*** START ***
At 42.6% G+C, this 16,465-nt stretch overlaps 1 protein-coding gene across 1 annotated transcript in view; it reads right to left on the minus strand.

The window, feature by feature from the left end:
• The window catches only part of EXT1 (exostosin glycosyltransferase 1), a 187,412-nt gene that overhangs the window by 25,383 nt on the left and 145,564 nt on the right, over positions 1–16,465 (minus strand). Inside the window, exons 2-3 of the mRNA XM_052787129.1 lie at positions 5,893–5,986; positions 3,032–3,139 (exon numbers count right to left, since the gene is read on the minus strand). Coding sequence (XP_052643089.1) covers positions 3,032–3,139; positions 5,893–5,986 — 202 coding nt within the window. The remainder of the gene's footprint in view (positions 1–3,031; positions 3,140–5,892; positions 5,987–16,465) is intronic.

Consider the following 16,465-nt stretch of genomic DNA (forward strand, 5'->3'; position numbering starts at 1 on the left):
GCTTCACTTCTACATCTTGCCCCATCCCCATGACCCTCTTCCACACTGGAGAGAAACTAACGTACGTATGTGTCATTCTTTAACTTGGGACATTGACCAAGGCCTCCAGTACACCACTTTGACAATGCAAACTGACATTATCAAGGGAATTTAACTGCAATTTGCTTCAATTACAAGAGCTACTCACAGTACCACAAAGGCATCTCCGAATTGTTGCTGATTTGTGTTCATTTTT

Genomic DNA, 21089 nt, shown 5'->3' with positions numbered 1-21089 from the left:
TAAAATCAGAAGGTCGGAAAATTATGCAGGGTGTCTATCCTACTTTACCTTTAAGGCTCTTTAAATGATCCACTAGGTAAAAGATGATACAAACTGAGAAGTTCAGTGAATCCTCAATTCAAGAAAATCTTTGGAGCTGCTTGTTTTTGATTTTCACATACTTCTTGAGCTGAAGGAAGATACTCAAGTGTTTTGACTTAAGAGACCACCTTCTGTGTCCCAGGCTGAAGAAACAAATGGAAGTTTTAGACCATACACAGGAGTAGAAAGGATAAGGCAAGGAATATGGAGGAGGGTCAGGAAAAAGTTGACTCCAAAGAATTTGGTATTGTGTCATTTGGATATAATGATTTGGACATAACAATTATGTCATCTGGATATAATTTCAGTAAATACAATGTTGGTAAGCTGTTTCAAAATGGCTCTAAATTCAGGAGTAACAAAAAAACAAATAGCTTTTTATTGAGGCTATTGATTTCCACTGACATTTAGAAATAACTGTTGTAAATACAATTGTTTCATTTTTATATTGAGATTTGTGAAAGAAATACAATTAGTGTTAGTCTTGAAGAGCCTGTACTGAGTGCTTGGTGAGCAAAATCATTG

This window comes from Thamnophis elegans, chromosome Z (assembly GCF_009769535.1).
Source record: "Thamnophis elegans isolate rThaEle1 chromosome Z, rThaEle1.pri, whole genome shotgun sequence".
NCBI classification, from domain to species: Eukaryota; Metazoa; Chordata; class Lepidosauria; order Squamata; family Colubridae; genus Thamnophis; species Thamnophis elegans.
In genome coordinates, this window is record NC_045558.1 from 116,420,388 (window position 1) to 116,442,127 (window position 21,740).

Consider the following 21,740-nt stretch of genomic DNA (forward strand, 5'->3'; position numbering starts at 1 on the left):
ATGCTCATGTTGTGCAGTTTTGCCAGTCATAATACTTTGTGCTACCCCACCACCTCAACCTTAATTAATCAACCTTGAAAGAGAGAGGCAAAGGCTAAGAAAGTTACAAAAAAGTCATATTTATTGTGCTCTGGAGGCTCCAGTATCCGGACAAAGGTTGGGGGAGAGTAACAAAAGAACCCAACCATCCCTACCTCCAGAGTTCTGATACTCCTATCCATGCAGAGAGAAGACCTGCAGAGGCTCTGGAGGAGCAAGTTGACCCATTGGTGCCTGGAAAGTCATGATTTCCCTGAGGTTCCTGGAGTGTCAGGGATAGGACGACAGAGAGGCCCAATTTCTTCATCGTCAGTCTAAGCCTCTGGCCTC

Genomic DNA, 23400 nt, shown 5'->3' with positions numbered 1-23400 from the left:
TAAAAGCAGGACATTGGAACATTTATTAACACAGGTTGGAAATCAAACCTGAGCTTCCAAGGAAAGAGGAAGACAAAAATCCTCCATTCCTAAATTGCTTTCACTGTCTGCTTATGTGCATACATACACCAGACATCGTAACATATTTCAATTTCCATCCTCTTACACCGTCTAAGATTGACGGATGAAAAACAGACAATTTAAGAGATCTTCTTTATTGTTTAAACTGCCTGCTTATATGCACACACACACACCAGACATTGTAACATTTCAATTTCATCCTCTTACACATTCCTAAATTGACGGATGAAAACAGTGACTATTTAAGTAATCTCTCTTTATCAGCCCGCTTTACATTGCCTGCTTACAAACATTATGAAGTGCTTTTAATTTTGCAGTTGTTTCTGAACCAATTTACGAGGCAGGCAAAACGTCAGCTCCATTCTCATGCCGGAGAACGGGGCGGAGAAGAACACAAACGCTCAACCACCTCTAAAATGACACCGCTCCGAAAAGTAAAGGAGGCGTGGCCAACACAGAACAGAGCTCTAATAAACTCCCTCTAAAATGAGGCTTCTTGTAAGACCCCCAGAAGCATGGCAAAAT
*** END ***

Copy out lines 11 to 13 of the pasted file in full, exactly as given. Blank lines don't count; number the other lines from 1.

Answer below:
In genome coordinates, this window is record NC_045558.1 from 116,420,388 (window position 1) to 116,442,127 (window position 21,740).

Consider the following 21,740-nt stretch of genomic DNA (forward strand, 5'->3'; position numbering starts at 1 on the left):
ATGCTCATGTTGTGCAGTTTTGCCAGTCATAATACTTTGTGCTACCCCACCACCTCAACCTTAATTAATCAACCTTGAAAGAGAGAGGCAAAGGCTAAGAAAGTTACAAAAAAGTCATATTTATTGTGCTCTGGAGGCTCCAGTATCCGGACAAAGGTTGGGGGAGAGTAACAAAAGAACCCAACCATCCCTACCTCCAGAGTTCTGATACTCCTATCCATGCAGAGAGAAGACCTGCAGAGGCTCTGGAGGAGCAAGTTGACCCATTGGTGCCTGGAAAGTCATGATTTCCCTGAGGTTCCTGGAGTGTCAGGGATAGGACGACAGAGAGGCCCAATTTCTTCATCGTCAGTCTAAGCCTCTGGCCTC